Ex-salesman convicted of sex attacks
Paper: The Kansas City Star
Title: Ex-salesman convicted of sex attacks
Man abducted three women in 17 days of March ’94, police say.
Date: August 17, 1995
A Jackson County jury on Wednesday convicted a former vitamin salesman of two sexual attacks that the prosecution described as “unspeakable acts.” James J. Hamilton, 35, could be sentenced to more than 11 life terms, and he still faces a kidnapping charge in Clay County. Police say he abducted and attacked three women in 17 days last year.
“He terrorized these women. He made them perform these unspeakable acts,” Assistant Prosecutor Amy McGowan told jurors. The jury deliberated less than two hours before convicting Hamilton of two counts each of kidnapping, robbery, rape and sexual abuse and four counts of sodomy.
Hamilton stalked his first victim March 11, 1994, according to trial evidence, and slashed her tire while she was at a restaurant. She left and soon stopped to try to get air at a closed service station near 77th Street and Wornall Road.
She testified at trial that Hamilton then drove up and forced her into his El Camino at knife point. She was raped, repeatedly sodomized and forced to perform sex acts. Then he drove her to near where she lived, the woman said, and released her after taking a beaded necklace as a souvenir.
As the crying victim left the car, she testified, Hamilton said, “Thank you for this abduction. ”’
Hamilton became angry in the trial because Circuit Judge William F. Mauer would not allow the jury to hear evidence that the 22-year-old victim worked as a nude dancer. So when the judge and lawyers were not looking, Hamilton held up a sign bearing the words “Nude Dancer” for jurors to see.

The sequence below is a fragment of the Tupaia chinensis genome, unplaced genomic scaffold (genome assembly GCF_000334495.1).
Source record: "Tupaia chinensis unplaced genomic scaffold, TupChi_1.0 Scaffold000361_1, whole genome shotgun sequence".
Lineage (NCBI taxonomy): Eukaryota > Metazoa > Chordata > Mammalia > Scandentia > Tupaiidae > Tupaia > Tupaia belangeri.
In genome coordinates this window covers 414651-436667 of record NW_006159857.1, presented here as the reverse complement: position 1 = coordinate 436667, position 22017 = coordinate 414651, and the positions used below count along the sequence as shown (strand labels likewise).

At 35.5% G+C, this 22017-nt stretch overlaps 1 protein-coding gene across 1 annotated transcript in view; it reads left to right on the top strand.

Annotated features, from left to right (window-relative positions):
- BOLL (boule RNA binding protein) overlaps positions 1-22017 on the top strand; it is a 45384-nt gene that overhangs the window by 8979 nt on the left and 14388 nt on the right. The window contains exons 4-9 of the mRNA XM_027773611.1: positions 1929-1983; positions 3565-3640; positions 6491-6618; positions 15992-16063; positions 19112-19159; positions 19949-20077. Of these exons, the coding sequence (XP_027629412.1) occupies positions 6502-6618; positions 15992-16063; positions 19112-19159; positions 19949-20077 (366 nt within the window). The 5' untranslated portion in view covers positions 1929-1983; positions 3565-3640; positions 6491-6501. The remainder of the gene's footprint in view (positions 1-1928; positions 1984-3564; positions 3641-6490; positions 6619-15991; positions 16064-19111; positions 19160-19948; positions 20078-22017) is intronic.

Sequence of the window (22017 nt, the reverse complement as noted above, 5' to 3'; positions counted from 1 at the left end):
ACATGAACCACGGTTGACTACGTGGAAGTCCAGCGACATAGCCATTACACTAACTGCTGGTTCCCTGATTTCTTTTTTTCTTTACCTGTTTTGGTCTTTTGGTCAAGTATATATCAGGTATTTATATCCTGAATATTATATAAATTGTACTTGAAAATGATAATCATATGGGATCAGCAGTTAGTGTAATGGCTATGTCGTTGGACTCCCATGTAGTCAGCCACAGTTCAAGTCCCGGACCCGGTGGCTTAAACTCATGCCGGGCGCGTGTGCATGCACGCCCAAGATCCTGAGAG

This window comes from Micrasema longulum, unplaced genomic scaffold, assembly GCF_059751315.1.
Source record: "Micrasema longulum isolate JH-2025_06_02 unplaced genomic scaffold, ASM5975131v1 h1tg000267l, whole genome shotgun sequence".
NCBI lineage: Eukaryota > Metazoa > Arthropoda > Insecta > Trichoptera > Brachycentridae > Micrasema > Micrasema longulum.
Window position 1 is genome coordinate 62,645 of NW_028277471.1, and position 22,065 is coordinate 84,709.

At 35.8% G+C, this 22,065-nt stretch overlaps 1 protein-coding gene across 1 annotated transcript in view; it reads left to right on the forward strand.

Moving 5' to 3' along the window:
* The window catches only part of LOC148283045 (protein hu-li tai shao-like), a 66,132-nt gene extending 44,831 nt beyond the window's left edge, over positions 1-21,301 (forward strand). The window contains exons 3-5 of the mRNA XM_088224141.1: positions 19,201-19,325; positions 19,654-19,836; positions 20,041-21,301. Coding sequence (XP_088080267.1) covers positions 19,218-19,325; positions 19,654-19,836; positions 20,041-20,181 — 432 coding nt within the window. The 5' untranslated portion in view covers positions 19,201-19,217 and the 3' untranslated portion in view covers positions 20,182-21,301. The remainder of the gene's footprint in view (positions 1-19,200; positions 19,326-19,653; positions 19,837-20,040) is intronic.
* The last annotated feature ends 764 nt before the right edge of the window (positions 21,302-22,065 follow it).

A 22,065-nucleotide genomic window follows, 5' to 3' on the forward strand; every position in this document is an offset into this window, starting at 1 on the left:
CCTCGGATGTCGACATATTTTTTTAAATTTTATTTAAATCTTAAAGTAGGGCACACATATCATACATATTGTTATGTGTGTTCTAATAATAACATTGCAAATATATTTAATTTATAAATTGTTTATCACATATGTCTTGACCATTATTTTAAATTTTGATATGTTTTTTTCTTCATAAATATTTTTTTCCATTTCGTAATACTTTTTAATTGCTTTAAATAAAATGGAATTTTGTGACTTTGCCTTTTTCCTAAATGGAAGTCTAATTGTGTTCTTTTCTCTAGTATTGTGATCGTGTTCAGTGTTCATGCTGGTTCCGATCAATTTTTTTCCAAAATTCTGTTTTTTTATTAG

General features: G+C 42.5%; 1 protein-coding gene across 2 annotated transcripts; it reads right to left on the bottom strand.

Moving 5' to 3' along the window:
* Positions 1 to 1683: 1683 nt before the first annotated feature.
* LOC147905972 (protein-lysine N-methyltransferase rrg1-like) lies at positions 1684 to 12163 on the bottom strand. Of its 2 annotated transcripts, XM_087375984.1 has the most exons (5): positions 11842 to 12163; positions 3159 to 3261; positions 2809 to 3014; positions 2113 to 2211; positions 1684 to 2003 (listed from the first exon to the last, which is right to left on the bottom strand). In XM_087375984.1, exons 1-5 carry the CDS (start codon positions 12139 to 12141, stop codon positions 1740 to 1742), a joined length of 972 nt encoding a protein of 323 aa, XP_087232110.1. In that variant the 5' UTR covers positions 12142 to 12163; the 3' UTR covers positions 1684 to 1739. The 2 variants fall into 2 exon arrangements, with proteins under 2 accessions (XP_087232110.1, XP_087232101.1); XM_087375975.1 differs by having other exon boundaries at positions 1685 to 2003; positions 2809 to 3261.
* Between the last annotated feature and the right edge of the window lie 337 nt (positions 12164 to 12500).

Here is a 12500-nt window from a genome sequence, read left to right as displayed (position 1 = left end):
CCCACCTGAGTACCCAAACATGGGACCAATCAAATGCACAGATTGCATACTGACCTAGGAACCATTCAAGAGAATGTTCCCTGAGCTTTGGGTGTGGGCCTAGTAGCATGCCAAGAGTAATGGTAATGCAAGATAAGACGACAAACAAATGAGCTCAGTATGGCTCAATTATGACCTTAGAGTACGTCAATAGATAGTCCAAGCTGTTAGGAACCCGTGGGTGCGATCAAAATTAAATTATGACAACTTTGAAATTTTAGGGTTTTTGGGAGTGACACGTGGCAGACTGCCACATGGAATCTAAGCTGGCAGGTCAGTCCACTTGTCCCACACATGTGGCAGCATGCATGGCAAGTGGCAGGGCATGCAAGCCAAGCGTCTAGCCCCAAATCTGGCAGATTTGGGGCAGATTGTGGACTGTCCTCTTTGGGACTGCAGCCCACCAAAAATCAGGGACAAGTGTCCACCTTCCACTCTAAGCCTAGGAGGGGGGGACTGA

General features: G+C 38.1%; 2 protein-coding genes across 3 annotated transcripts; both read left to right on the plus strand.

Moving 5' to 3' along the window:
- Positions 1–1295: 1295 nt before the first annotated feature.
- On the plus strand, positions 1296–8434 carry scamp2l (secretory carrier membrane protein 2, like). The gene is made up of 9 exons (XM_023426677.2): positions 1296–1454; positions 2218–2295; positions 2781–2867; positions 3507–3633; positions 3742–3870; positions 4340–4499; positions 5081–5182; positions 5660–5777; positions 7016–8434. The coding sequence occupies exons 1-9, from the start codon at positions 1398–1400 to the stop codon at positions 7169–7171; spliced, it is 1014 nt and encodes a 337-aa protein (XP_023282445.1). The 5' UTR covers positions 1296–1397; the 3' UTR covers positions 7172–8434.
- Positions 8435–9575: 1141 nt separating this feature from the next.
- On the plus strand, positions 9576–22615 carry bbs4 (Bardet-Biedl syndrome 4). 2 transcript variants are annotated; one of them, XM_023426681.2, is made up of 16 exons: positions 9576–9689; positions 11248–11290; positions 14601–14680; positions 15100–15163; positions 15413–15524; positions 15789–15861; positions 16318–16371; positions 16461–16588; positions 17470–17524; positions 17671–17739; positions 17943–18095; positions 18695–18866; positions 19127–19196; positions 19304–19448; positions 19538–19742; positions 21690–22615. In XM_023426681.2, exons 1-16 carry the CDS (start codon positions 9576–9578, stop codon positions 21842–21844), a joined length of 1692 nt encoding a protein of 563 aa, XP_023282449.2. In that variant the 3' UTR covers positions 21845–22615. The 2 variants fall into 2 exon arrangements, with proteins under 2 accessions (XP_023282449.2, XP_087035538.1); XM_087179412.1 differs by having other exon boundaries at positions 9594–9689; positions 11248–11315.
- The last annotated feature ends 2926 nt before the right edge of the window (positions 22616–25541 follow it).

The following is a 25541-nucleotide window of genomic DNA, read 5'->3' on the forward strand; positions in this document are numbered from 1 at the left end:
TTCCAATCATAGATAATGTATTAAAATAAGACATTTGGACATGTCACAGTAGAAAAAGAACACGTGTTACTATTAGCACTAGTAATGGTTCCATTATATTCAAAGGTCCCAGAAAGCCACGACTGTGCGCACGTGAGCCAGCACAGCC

The second attack occurred March 22, 1994, when Hamilton kidnapped an 18-year-old woman from a service station at 2814 Shawnee Mission Parkway.
Hamilton forced his way into the woman’s car, she testified, and drove her to a wooded area. He raped her, sodomized her, forced her to perform other acts and took her high school photograph as a souvenir, she said.
Six hours later, the woman said, Hamilton drove her to the Plaza area and left her with some advice. “He told me to watch out for strangers – not to trust anybody,” the woman testified.
Defense attorney Joseph Locascio told jurors in closing arguments that his client was innocent and to not be swayed by the “aberrant and detestable” facts of the case.
“They are both lying to you,” he said of the victims.
The second victim, Locascio pointed out, had first told police that her attacker had a scar on his genitals. Hamilton does not.
“How could (the victim) say he had a scar and then say he didn’t have a scar? That’s reasonable doubt,” Locascio said.
But Assistant Prosecutor McGowan countered that the witness wasn’t identifying her rapist by his genitals, “She was identifying him by his face.”
McGowan argued it would be impossible for two women to make up such similar stories and identify the same assailant.
Soon after that statement, Hamilton stood and screamed, “They’re prostitutes.”
After the verdict, two jurors said they didn’t care what the women did for a living and it would not have mattered if they had known. Hamilton’s maneuvers during the trial were as bizarre as the facts of the crimes. Irritated about delays caused by Hamilton changing attorneys three times, the judge last month ordered one defense attorney to jail for refusing to start trial.
Mauer then appointed Locascio to the case and refused to allow Hamilton to fire Locascio this week.
Hamilton is scheduled to be tried in Clay County in November on charges of kidnapping, robbery and armed criminal action for the March 27, 1994, abduction of a woman from Metro North Mall.
The victim told police she jumped out of the car and escaped after Hamilton stopped along a highway.